US aviation watchdog to probe Boeing’s quality control

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Washington, Jan 12 (IANS) The US Federal Aviation Administration (FAA) has formally notified Boeing in a letter that it is conducting an investigation into the American aircraft maker’s quality control after the January 5 Alaska Airlines in-flight blowout incident.

In a statement released on Thursday, the aviation watchdog said the investigation will “determine if Boeing failed to ensure completed products conformed to its approved design and were in a condition for safe operation in compliance with FAA regulations”, reports Xinhua news agency

The investigation is the result of the incident on a Boeing Model 737-9 Maz where it lost a “plug” type passenger door and additional discrepancies, the statement said.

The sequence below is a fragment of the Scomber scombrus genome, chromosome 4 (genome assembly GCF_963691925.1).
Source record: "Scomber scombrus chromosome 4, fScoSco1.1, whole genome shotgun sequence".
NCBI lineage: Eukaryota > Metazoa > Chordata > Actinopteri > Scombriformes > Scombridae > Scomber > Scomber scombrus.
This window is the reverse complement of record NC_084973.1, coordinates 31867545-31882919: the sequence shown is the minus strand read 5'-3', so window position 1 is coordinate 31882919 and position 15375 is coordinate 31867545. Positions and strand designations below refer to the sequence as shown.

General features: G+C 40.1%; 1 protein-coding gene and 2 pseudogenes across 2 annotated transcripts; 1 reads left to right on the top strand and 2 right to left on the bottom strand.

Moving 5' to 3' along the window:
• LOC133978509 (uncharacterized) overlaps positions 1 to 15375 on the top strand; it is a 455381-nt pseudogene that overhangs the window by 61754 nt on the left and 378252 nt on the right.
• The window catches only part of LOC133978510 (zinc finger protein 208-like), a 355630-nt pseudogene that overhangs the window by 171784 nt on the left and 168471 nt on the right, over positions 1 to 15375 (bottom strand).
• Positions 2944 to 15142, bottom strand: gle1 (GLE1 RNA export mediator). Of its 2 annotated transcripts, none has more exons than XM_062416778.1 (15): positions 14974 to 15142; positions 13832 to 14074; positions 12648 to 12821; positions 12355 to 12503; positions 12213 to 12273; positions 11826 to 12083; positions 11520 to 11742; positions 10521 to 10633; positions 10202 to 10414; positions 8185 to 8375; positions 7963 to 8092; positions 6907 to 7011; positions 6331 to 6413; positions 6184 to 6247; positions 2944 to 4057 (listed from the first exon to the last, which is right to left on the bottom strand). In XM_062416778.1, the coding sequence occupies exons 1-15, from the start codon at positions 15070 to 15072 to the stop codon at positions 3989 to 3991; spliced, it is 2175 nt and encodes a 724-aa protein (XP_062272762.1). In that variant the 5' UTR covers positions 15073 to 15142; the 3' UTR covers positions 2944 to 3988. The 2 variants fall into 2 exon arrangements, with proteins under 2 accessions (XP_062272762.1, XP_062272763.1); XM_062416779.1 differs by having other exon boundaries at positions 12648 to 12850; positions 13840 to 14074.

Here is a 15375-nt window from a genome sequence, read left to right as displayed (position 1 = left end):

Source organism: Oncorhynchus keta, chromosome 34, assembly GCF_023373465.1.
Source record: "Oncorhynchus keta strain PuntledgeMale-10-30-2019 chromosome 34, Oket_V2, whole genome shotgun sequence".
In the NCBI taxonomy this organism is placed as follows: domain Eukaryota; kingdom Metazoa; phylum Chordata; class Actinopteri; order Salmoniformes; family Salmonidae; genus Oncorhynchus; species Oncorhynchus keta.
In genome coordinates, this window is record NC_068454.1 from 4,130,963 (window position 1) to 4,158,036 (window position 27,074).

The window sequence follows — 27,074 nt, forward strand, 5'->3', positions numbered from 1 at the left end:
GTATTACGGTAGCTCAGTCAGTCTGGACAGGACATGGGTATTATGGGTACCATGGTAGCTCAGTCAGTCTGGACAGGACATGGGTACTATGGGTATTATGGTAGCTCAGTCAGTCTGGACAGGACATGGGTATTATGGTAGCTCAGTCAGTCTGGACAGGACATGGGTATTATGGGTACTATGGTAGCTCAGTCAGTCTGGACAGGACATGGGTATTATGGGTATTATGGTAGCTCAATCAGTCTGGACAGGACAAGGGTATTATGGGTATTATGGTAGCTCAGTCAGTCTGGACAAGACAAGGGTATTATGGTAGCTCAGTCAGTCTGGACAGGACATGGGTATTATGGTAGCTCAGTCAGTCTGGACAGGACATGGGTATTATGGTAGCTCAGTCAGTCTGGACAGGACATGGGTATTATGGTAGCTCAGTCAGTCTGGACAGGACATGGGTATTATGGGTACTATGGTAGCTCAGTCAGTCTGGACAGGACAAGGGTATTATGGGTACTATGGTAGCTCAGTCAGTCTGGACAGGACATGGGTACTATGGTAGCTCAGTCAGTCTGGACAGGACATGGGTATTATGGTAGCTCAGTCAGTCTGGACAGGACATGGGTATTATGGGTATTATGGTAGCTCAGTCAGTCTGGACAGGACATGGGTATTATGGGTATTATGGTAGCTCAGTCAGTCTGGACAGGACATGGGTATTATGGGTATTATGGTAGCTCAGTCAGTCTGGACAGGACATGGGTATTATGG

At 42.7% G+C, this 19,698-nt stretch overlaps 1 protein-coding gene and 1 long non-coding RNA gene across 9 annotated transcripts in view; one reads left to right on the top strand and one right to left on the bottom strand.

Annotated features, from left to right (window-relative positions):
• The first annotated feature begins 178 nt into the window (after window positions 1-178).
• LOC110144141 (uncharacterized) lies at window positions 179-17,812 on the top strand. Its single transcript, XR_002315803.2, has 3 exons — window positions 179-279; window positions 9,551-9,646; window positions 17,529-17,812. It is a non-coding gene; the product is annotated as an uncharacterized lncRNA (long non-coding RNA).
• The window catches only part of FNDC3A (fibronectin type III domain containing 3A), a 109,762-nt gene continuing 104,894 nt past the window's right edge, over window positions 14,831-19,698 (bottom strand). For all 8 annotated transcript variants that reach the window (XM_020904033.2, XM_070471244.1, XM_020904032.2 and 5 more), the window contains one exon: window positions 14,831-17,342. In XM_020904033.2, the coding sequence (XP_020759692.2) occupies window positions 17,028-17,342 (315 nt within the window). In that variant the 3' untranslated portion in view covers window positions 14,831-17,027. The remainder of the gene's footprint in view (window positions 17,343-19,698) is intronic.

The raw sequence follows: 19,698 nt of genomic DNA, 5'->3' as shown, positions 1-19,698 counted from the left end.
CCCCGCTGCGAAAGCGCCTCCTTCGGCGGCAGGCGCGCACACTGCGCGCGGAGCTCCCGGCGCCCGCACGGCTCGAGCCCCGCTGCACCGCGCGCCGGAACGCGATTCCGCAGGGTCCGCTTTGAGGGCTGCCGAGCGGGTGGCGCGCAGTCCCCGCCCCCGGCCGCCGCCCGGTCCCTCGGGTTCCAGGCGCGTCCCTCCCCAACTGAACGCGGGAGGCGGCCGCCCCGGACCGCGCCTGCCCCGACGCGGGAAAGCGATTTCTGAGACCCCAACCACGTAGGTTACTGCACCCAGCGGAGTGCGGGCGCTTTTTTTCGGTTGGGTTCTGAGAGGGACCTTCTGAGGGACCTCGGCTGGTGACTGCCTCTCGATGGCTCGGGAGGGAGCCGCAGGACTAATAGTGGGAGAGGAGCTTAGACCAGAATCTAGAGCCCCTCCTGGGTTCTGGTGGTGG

“Boeing’s manufacturing practices need to comply with the high safety standards they’re legally accountable to meet. This incident should have never happened and it cannot happen again,” FAA stressed.

The mid-cabin door plugs on a Boeing 737 Max 9 operated by Alaska Airlines became dislodged from the aircraft following an abrupt depressurisation shortly after departure on January 5.

As a result, a piece of the fuselage was expelled at an altitude of 16,000 feet.

The plane, bound for Ontario, California, executed an emergency landing in Portland just 20 minutes after takeoff.

On January 6, the FAA temporarily grounded 171 737 Max 9 planes on an international level with door plugs pending inspections.

Two airlines that operate Boeing 737 Max 9 in the US — Alaska Airlines and United Airlines — later found either loose hardware or bolts in the assembly of door plugs on their aircraft.

The FAA’s investigation is separate from an investigation conducted by the National Transportation Safety Board specifically into the incident itself, local media reported.



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